While the environment is typically central to the conversation when talking about sustainability, true sustainability deals with much more than environmental issues. SustainIN has chosen to further frame the conversation of sustainability and our State Sustainability Index beyond our definition of sustainability (here), with the “Three ‘E’s’ of Sustainability” contextual model.
The three E’s within this framework are Environmental, Economic, and Ethical (Goodland 1995), also sometimes seen labeled as ‘Equity’ or ‘Social’. The model is conceptually considered as the three-legged stool (Hasna 2006) of sustainability, in that each of the legs is equally important in building a sustainability standard that is sound and balanced.
Our State Sustainability Index is designed for citizens, activists, and policy makers to gauge how their respective states rank amongst other states. Our index views the environment through the four environmental media: air, land, water, and biota. As citizens, activists, and policy makers manage the environment, they engage in a process whereby they learn how to best reconcile the needs of mankind within the limits that the natural world imposes (O’Leary 1999). By keeping in mind the three E’s of sustainability, states can work towards a model where the environment is protected for future generations, continuous economic growth is maintained, and the needs of citizens are reasonably and ethically met.
One of the functions of a good government is to protect citizens from unreasonable harm. Our intention with the State Sustainability Index is to help states ensure that citizens are provided with the essentials for social sustainability; clean air, land, and water. Beyond the three environmental media, the State Sustainability Index will include metrics and policy tools that encapsulate and provide for increased livability of built environments, improved human health and safety, better social capital, and added community resilience.
To incorporate economic considerations into the State Sustainability Index, we focus on the leading industrial sectors and studied their effects on air, land, and water. Since the State Sustainability Index is to be completed over several semesters by IU SPEA graduate Capstone classes, the first group spent much of their time framing the situation and developing the proper means of approaching an index that accurately captures a state’s level of sustainability. As such, we have completed the first piece of the index and constructed sustainability metrics for the agricultural sector as it relates to water.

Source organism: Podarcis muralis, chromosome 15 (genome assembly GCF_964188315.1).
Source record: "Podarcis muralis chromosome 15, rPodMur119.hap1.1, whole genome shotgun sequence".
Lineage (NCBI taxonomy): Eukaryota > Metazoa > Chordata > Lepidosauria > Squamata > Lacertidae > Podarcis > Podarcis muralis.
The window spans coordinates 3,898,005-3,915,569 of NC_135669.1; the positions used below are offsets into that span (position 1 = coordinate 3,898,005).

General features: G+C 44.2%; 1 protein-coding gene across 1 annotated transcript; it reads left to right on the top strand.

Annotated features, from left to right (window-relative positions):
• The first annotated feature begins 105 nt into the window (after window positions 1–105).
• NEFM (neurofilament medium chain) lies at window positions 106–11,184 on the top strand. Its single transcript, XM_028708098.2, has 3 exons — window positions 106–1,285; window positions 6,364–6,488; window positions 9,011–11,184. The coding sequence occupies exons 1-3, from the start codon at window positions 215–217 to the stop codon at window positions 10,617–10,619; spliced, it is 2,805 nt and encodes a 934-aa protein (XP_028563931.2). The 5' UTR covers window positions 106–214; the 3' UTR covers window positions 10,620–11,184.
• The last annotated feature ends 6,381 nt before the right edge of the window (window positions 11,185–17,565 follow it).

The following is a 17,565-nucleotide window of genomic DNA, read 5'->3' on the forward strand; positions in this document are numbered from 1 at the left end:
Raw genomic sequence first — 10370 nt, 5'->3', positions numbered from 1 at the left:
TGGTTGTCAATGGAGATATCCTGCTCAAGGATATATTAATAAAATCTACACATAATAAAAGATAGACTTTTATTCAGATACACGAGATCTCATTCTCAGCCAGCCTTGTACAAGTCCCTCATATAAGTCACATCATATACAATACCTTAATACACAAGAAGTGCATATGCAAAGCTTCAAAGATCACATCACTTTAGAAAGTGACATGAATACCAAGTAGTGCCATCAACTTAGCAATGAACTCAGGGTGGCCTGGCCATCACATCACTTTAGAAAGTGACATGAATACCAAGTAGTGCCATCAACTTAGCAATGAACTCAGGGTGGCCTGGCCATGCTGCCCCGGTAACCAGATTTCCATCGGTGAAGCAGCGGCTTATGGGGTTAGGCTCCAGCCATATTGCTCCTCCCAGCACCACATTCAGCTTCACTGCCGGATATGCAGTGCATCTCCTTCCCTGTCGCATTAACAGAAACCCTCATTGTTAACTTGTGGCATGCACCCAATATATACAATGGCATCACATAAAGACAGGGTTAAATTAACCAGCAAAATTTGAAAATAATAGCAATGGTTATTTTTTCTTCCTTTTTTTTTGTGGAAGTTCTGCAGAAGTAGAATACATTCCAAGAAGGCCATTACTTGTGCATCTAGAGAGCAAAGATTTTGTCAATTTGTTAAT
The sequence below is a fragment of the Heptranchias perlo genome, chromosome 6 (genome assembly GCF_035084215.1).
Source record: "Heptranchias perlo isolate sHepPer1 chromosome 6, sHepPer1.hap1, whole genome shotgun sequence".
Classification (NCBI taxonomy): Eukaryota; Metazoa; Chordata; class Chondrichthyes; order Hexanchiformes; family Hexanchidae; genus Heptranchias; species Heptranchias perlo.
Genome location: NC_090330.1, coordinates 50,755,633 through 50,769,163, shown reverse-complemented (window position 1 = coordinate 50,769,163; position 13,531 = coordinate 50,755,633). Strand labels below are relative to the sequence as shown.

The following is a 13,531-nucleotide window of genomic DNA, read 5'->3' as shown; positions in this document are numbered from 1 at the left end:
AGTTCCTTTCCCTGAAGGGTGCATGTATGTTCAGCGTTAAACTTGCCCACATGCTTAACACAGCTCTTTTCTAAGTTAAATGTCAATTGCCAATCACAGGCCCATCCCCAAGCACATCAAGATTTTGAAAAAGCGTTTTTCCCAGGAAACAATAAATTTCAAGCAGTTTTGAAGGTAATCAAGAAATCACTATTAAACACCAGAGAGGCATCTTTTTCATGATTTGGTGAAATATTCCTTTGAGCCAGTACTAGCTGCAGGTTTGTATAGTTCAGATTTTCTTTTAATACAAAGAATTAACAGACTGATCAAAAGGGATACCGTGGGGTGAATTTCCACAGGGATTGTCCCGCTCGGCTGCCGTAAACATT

Our focus for this first iteration of the State Sustainability Index was water. One of the three environmental media, both water quality and quantity are key to assuring sustainability at the environmental, economic, and social level. The impacts that are felt in the water media are significant to both the environment and the economic and social issues that comprise the “3 E’s”. Agriculture requires large amounts of water and introduces harmful chemicals to the environment. At the same time, agriculture brings with it economic interests that cannot be ignored.
Environmental sustainability requires water resources that are clean and continual. While the different environmental biomes that span the United States have different water requirements, life on earth is built around water. From temperate forest to deserts, states must be mindful of water resources in order to protect the natural environment over the long term. Water is a renewable resource but a state’s use of water taxes the availability of water for natural systems and many of our practices lead to the contamination of water resources. Many of these added impurities being persistent over the long term and reducing the value (purity, quality, monetary value, etc.) of water.
The first human civilizations were built around water (Solomon 2011). Water sources were central to everyday life from providing fundamental sustenance and to the eventual birth of industry – the first industry being agriculture. Water today continues to be a driver of civilization and industry. All industry requires water, to some degree, and as water resources become more taxed states with both water of quality and sufficient quantity will become more attractive to industries. State governments seek to provide jobs for citizens. Sustainable water sources can help further industry growth, job creation, and economic stability.
States guarantee that clean drinking water is available to citizens. Beyond this basic requirement for life, humans have a connection to water. Under the mission of the Clean Water Act, the federal government sought to protect all navigable waters of the US and further aims to provide all bodies of water were swimmable and fishable. Clean water resources provide an aesthetic and recreational value, which betters the social environment.
Goodland, Robert. “The concept of environmental sustainability.” Annual review of ecology and systematics (1995): 1-24.
Hasna, Abdallah M. “Dimensions of sustainability.” Journal of Engineering for Sustainable Community Development 1.2 (2006): 47-57.
R O’Leary, RF Durant, DJ Fiorino, PS Weiland. Managing for the environment: Understanding the legal, organizational, and policy challenges. San Francisco, CA: Jossey-Bass, 1999.
Solomon, Steven. Water: The epic struggle for wealth, power, and civilization. Harper Perennial, 2011.
© 2016 Hoosier Environmental Council